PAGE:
The instructions on the magnetic paint said that if sanding was needed, to do so with the scrubby side of Scotch-Brite sponge. No amount of sponge scrubbing, however, did the trick. I moved on to steel wool and had a little more success, but was afraid of losing too much of that "fabulous magnetic power" I had worked so hard to achieve. I quit and put the Contact Paper back on the slightly-less bumpy surface.

Even with the paint disappointment, I loved the look of the finished piece, and so did everyone else. Now the Kunkle family has a beautiful, yet functional piece to hang in their new home to remind them of how much they are missed back here. I look forward to experiencing the "joy of meeting again" with them sometime in the future!

Old window sign

Go to this post to learn about the magnets, decorative thumbtacks, and chalk keeper that I made at the last minute to add an extra touch. The best part is that they were so easy!

I linked to:

Glitter, Glue & Paint


Raising Imperfection
making monday marvelous linky party

The Chicken Chick

DIY Show OffSweet Bella Roos
Add caption


  1. Even with all the ups and downs the project turned out lovely. What a thoughtful gift! I love the image I have of you dumpster diving for window. LOL

    Thanks for linking to Raising Imperfection!

  2. Such a pretty redo! New Follower!

    1. Jessica, thanks so much for visiting and, especially, for following!

  3. Great post! I enjoy your blog and would love for you to come share at my weekly Farm Girl Blog Fest:

    Fresh Eggs Daily

  4. I have a window just like this waiting patiently for me to figure out what to do with it =) I'd love it if you'd share this at my linky party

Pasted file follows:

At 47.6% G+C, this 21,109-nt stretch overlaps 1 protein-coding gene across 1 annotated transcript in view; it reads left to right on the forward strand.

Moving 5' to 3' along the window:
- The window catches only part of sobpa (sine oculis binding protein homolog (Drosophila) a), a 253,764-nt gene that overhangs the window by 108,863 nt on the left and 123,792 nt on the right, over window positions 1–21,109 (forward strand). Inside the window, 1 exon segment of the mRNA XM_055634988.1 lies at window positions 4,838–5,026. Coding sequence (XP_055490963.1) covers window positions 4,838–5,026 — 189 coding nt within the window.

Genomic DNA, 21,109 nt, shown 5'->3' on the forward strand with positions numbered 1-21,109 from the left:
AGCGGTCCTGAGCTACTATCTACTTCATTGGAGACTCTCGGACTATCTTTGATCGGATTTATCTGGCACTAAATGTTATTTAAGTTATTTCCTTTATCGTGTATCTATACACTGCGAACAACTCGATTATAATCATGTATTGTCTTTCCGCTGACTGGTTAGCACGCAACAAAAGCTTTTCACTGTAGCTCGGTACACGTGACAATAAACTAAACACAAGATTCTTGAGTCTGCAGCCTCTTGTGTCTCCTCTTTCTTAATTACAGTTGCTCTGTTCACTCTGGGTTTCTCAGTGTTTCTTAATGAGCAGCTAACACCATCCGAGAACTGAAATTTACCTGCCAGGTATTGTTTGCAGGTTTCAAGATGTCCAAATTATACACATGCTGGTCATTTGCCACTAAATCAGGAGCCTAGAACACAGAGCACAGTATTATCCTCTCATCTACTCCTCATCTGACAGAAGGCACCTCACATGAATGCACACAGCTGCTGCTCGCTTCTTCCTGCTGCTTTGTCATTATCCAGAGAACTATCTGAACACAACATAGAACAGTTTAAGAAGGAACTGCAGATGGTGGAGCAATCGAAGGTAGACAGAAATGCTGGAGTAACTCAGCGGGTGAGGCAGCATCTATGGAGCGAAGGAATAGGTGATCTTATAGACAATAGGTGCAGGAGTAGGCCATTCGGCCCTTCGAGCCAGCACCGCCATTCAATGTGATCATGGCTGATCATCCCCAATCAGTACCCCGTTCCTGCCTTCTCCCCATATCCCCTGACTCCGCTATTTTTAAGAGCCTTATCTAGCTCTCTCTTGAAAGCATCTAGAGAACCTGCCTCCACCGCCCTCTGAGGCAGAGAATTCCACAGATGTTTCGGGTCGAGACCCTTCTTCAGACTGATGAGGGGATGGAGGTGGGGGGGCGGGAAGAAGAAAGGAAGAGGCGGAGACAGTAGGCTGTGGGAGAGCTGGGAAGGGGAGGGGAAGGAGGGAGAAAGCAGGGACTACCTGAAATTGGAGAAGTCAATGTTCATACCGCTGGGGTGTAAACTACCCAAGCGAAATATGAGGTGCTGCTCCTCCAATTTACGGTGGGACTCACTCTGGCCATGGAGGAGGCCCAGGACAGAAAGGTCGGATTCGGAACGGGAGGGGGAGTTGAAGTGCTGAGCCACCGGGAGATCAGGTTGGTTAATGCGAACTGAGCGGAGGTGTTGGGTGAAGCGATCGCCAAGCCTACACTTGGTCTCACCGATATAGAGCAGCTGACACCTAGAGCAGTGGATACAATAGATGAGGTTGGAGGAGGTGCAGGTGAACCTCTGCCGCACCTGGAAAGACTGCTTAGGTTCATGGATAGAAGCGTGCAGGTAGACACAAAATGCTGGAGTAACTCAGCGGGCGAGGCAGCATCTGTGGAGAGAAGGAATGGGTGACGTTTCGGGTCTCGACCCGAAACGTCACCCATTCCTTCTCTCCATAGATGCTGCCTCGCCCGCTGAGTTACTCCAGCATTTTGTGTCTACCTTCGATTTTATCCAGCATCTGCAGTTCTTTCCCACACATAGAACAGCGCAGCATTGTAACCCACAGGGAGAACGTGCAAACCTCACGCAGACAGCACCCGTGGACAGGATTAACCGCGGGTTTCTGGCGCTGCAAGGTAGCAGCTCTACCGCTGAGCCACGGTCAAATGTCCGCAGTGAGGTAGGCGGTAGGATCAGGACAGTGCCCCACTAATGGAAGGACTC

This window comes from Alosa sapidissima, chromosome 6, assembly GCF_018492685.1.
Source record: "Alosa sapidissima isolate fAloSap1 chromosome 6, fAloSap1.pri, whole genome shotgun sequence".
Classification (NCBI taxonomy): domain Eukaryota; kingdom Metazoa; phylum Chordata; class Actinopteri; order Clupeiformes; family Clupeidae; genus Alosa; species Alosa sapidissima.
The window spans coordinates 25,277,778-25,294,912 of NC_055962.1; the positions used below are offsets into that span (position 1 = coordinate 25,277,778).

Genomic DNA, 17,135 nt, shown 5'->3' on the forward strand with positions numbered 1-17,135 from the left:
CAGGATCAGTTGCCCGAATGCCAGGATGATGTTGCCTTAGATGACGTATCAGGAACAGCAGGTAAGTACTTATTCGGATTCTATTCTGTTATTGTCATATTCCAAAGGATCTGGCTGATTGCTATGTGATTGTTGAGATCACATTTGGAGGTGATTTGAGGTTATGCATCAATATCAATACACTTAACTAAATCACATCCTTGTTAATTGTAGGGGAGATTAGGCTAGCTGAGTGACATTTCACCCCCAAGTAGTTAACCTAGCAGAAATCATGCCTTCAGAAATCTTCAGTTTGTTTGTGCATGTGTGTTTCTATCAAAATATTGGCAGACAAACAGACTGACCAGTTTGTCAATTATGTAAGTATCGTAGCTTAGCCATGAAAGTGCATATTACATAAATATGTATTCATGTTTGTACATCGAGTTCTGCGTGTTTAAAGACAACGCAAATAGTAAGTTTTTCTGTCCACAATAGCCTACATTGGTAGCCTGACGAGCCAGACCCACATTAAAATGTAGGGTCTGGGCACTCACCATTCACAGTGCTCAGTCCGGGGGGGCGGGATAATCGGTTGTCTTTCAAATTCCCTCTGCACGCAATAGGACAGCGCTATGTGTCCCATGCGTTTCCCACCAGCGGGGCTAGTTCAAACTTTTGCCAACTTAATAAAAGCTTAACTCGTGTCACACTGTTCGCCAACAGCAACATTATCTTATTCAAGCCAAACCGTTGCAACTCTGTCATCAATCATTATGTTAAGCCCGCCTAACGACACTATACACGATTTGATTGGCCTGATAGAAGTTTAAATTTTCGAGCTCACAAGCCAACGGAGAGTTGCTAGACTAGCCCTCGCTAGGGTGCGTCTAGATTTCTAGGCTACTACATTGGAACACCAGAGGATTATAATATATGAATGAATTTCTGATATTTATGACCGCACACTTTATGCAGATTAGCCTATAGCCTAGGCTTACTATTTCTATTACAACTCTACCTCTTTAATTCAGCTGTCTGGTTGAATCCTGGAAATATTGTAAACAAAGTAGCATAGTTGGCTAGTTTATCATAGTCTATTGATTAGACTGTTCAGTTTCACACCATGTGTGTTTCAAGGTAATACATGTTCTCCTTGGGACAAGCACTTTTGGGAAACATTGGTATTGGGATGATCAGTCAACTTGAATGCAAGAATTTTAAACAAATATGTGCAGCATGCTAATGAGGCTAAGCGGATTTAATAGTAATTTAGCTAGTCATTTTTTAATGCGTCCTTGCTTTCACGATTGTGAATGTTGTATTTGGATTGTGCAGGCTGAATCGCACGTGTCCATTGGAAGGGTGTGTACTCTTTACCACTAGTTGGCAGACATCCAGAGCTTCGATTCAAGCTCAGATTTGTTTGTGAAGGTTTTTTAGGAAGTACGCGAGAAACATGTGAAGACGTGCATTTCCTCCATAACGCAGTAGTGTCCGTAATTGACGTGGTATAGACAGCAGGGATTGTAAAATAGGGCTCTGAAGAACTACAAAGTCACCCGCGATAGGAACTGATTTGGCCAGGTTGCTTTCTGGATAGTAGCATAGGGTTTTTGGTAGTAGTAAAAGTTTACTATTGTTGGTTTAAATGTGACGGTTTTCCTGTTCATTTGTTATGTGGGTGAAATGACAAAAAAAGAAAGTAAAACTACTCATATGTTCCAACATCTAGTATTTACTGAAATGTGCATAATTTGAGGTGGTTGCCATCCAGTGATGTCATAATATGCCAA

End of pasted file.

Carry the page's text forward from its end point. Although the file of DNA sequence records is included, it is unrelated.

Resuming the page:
5. Great idea. My mother owns a glass shop (they do doors and windows) so she always gets old wooden windows from jobs they do. She has them repurposed all over her backyard on the fence. It looks super cool.
    This is a clever use of it!

    Thanks for linking your favorite post to Raising Imperfection.
    Please come back Friday to see if you were featured.


  6. oh wow!! this is such a creative and brilliant idea!!!

    would love it if you could share this on my link party @

    Natasha xx

  7. What a great way to repurpose an old window! I'm sure your friends are very pleased with their gift.

  8. That's what's called persistence painting on that magnetic paint. Glad I read this post so I don't bother to try it. I dont have nearly as much patience as you do. Bless your heart. Love what you did with your window. Very versatile.
    We had to leave several of the old wood windows in Ky when we moved. I went to a clinic in Bowling Green and noticed there was a window place across from parking lot for the clinic. I'd see windows laying around so one day I went over to ask about them. They said I could take whatever I could haul. I had an old Suburban so that wasn't any trouble. When we moved away just didn't have room for all the windows we had (and a few old doors). We brought maybe 5 windows with us, have 2 left to use. I'll have to find out if there's a window place in Grand Junction, CO where I might get some windows. Happy March

    1. It would have made me cry to leave them behind! Maybe you will stumble across another free pile somewhere. Thanks for visiting!